"Herbs from the sunny province of France can change your cooking."
So says the tag on this little pot of herbes de Provence, a classic blend of thyme, basil, savory, fennel seed and lavender flowers.
Herbes de Provence combines the vigorous, resinous herbs that grow on hillsides in the summer in the south of France. As with garam masala, there are many formulations that can include, in addition to the herbs in my pot, tarragon, dried orange zest, celery seeds, white pepper, dried mint, oregano, rosemary, chervil and bay leaf.
In The New York Times Food Encyclopedia, Craig Claiborne wrote:
[In the early 1970s] I first noticed packages of dried herbs bearing the name herbes de Provence at Fauchon's on the Place Madeleine in Paris. Within recent years, of course, numerous food specialty shopes in Manhattan and across America have been selling what is labeled "herbes de Provence," and I'm sure the packagers and purveyors have made a good deal of money by using that lure. Whether any of this has been to the greater glory of the American kitchen, I cannot say. I suspect one would do better by adding one's own "herbes de Provence" depending on the recipe.
Whether you buy it in the cute ceramic crock, or make your own, you'll want to use it in an elegant chateaubriand, delicious butternut squash soup, a sauce for pork tenderloin, an earthy pomme de terre or — surprise! — kimchi de Provence.
If you do want to mix your own, here's a traditional recipe. And once you have this justly-famous spice blend on hand, herbes de Provence surely will change your cooking, just as the tag promises.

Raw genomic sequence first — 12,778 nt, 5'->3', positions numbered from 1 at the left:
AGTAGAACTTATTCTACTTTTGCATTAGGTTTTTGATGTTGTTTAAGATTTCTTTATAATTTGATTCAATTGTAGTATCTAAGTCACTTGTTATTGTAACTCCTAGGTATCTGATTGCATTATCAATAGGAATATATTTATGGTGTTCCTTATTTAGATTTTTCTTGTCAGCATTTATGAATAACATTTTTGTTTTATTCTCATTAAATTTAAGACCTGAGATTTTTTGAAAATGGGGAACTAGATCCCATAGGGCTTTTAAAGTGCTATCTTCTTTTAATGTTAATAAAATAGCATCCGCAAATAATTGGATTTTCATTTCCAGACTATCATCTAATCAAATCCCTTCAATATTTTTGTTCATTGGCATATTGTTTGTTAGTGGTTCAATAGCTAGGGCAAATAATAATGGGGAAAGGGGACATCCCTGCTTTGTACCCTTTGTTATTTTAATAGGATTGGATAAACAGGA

Mediterranean red snapper
Every year, Sequim, a small town on Washington State's Olympic Peninsula, hosts a lavender festival (July 20-22, 2007, if you're planning ahead). A few years ago, my friend Candy brought home from the festival a small paperback cookbook, Northwest Provence: Cooking with Lavender, by Cynthia Pinsky. The package of culinary lavender that came with the book is long gone, but herbes de Provence make a perfect substitute in many of the recipes. Serves 4-6.
1-1/2 lb red snapper filet (or other flaky white fish)
1 rib celery, sliced thin
1 medium onion, sliced into thin rings
16 oz chopped canned tomato
12 each Kalamata and green olives, pitted and chopped
1/2 cup dry white wine
1 tsp herbes de provence
1/2 tsp red pepper flakes
Olive oil for drizzling
Juice of 1/2 lemon
Preheat oven to 350°F. Layer the bottom of a 9x13-inch baking dish with onion and celery. Top with fish filet. Pour the wine over the fish and sprinkle on the tomatoes, olives, herbes de Provence and red pepper flakes. Drizzle with olive oil, cover and bake for 20 minutes. Uncover, pour on the lemon juice, and bake, uncovered, 15 minutes more. Serve over rice.
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